Objective. The objective of this study was to compare 24-gauge Sprotte and 25-gauge Quincke needles with respect to post dural puncture headache and backache.
Methods. Three hundred ASA Physical Status I or II patients scheduled for minor orthopedic or urologic operations under spinal anesthesia were chosen for this randomized, prospective study at a univeristy hospital and a city hospital. Anesthetic technique, intravenous fluids, and postoperative pain therapy were standardized. Patients were randomly divided into three equal groups. Spinal anesthesia was performed with either a 24-gauge Sprotte needle or a 25-gauge Quincke needle with the cutting bevel parallel or perpendicular to the dural fibers.
Results. Anesthesia could not be performed in three cases with the Sprotte needle and in one case with the Quincke needle. The most common complications were post dural puncture backache (18.0%), post dural puncture headache (8.2%), and non-postural headache (6.7%). No major complications occurred. The Quincke needle with bevel perpendicular to the dural fibers caused a 17.9% incidence of post dural puncture headache. The Quincke with bevel parallel to the dural fibers and the Sprotte needles caused similar post dural puncture headache rates (4.5% and 2.4%, respectively). Other factors associated with post dural puncture headache were young age, early ambulation, and sedation during spinal anesthesia. There were no significant differences between needles in the incidence of post dural puncture backache.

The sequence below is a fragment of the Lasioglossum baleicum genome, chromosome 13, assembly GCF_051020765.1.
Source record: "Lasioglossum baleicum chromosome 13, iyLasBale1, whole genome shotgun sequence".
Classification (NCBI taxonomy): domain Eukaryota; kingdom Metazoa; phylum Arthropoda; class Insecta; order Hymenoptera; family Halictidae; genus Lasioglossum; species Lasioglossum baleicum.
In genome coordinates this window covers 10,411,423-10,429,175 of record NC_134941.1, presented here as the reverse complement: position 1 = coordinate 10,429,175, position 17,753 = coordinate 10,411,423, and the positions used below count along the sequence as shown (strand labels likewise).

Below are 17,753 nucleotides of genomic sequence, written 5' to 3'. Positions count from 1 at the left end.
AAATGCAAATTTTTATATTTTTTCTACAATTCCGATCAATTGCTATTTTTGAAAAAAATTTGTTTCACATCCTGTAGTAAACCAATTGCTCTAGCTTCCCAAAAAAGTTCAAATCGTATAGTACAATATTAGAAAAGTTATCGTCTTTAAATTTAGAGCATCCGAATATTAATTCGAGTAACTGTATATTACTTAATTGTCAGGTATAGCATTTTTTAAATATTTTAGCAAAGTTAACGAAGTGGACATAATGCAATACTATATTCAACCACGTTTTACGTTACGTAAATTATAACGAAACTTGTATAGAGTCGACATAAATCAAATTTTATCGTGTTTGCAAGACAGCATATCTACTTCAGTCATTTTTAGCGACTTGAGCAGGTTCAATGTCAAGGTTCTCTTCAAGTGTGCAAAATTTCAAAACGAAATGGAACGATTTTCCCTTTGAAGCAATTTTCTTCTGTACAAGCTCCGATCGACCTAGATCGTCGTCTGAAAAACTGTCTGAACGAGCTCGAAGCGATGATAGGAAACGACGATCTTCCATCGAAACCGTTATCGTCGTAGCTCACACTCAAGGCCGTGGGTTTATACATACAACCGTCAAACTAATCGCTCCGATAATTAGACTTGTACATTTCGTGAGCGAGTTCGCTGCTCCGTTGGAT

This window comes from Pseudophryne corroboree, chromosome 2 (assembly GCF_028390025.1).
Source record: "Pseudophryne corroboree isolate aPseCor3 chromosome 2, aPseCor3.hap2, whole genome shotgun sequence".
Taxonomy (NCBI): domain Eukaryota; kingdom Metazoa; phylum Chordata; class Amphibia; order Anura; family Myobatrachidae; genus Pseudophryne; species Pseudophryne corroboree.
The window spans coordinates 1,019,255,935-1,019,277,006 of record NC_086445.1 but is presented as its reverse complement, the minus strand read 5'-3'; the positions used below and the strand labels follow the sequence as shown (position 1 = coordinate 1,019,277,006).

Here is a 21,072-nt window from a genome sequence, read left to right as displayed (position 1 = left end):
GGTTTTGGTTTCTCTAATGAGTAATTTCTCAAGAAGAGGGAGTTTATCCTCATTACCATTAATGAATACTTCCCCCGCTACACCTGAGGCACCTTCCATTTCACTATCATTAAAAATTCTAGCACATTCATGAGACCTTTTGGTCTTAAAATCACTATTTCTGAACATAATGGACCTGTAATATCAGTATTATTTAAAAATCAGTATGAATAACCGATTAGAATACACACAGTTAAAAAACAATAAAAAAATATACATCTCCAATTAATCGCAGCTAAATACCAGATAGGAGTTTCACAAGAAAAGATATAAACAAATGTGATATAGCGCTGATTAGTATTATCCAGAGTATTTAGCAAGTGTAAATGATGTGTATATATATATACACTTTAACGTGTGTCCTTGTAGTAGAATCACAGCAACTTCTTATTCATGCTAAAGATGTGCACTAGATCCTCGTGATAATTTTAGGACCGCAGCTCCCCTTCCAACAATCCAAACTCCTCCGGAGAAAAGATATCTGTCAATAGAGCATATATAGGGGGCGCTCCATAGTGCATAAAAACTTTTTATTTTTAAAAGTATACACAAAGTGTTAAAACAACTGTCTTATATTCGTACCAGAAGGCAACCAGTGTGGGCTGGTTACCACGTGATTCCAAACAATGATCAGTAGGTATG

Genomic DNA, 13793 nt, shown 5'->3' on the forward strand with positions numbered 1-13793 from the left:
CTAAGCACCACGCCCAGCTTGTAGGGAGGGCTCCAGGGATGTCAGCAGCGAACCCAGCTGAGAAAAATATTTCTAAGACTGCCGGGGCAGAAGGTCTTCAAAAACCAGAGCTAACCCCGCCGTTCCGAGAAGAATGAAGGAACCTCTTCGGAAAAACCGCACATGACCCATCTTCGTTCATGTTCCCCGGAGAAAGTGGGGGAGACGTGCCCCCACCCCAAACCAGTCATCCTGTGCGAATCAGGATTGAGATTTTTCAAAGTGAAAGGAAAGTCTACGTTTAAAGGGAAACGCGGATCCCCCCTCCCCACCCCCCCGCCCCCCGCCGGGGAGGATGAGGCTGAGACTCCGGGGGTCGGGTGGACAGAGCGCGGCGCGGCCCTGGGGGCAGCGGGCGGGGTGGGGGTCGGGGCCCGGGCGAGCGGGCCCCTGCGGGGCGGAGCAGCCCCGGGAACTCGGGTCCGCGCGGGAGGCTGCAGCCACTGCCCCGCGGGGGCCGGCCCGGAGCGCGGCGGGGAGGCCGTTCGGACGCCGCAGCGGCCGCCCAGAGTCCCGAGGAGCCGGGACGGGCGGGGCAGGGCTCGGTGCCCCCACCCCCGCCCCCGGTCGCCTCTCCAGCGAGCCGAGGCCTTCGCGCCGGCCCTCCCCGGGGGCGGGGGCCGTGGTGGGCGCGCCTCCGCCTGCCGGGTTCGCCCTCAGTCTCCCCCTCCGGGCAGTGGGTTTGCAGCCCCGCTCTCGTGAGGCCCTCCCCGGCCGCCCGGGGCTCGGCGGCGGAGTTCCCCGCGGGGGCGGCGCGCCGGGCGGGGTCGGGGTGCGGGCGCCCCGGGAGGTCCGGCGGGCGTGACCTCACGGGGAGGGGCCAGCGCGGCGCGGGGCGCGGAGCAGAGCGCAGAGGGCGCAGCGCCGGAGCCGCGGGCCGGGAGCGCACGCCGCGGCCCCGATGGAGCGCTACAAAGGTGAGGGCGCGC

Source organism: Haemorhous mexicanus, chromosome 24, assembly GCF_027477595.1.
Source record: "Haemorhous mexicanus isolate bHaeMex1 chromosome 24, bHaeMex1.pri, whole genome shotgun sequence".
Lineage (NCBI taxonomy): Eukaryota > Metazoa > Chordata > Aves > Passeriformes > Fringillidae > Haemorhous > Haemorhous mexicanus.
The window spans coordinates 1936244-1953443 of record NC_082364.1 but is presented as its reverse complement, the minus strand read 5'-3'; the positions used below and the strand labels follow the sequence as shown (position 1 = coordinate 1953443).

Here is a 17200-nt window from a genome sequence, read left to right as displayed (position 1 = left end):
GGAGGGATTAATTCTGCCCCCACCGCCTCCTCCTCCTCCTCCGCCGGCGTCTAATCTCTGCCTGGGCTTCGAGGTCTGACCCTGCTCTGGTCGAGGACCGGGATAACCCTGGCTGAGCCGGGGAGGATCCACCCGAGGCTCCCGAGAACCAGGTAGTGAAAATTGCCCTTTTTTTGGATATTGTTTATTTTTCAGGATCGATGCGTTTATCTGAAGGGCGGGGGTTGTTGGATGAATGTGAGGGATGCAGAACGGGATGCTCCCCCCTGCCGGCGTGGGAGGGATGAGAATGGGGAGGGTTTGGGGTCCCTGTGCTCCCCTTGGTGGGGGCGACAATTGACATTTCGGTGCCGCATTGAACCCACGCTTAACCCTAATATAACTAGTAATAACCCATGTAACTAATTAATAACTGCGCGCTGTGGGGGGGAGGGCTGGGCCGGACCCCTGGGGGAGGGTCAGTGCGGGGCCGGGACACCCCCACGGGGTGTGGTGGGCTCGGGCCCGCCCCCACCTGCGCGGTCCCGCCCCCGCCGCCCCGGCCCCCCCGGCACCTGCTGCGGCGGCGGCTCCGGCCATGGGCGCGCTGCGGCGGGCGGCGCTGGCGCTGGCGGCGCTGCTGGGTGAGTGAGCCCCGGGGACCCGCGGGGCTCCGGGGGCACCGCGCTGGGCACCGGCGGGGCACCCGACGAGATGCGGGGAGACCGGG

Conclusion. Our data indicate that Quincke needles should not be used with the needle bevel inserted perpendicular to the dural fibers. The Sprotte needle does not solve the problem of post dural puncture headache and backache.
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The authors thank Seppo Kaukinen, M.D., for revision of the manuscript and Jorma Isola, M.D., for help in statistical procedures.